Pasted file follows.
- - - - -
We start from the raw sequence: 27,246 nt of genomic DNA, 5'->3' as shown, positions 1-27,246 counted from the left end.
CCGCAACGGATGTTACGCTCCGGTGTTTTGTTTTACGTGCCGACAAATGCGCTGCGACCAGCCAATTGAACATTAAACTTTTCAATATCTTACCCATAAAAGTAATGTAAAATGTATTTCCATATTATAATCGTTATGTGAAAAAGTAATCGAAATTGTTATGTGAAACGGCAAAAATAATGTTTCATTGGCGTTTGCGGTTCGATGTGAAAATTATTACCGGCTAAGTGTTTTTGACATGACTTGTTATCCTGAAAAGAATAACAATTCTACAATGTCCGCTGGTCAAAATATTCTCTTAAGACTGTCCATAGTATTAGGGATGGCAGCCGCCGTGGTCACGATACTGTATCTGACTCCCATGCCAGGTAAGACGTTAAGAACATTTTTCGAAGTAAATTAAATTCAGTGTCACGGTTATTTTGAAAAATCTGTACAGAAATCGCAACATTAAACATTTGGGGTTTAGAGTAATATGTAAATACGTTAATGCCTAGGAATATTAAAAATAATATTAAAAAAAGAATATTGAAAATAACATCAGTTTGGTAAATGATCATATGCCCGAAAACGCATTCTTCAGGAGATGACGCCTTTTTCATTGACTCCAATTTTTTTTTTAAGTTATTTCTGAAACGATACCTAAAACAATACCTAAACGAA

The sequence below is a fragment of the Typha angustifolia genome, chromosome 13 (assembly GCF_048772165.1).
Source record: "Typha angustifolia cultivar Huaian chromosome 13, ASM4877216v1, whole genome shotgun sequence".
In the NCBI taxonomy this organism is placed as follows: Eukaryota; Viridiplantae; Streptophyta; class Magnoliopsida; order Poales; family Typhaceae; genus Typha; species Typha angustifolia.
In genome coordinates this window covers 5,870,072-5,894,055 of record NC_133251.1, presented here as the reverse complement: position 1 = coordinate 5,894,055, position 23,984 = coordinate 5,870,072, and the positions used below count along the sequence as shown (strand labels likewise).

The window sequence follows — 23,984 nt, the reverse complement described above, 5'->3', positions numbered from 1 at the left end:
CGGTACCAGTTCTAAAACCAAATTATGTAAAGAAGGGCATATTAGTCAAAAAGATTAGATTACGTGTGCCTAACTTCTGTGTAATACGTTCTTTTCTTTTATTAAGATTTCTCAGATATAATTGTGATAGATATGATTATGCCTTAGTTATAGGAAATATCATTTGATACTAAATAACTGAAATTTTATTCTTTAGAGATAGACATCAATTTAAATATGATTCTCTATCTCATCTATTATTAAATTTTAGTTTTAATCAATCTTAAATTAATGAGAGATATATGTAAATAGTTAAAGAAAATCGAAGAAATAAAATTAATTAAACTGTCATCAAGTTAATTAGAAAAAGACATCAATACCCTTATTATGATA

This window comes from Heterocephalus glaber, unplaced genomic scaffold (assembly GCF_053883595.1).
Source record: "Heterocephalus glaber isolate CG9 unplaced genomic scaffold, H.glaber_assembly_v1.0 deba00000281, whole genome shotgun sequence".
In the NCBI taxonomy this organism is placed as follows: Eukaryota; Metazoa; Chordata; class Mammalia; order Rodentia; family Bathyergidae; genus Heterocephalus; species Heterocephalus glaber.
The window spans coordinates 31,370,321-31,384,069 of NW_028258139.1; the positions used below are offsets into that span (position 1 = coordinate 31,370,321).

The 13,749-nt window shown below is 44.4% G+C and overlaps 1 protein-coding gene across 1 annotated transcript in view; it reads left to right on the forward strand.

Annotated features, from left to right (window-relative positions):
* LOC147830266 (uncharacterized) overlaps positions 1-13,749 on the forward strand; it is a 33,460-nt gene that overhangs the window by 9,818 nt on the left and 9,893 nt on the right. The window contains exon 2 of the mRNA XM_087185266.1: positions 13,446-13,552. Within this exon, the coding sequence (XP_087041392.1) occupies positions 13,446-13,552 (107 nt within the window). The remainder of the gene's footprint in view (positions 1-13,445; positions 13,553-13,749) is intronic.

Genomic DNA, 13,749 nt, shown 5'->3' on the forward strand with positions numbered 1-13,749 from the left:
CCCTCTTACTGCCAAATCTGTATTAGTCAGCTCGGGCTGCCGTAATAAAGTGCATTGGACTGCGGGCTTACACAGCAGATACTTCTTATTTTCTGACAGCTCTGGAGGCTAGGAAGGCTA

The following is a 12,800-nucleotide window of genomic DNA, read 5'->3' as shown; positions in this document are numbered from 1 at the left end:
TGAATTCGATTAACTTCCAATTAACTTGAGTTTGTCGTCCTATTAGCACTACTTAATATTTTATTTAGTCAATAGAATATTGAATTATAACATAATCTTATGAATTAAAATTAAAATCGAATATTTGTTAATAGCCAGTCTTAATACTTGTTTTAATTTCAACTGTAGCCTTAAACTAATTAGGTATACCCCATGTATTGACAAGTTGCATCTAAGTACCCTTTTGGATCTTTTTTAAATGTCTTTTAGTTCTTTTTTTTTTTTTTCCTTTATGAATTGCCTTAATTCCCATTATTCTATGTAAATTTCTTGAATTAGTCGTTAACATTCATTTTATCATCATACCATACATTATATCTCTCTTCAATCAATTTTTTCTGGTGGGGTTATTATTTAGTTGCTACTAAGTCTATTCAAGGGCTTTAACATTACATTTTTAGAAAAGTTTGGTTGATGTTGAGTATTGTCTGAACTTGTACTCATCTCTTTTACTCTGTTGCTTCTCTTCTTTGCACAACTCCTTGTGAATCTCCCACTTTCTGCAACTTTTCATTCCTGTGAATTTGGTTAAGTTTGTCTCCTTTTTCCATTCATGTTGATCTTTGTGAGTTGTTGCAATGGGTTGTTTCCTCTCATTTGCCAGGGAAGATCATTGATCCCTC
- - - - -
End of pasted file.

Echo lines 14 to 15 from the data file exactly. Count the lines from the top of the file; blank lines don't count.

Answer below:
Annotated features, from left to right (window-relative positions):
* LOC147830266 (uncharacterized) overlaps positions 1-13,749 on the forward strand; it is a 33,460-nt gene that overhangs the window by 9,818 nt on the left and 9,893 nt on the right. The window contains exon 2 of the mRNA XM_087185266.1: positions 13,446-13,552. Within this exon, the coding sequence (XP_087041392.1) occupies positions 13,446-13,552 (107 nt within the window). The remainder of the gene's footprint in view (positions 1-13,445; positions 13,553-13,749) is intronic.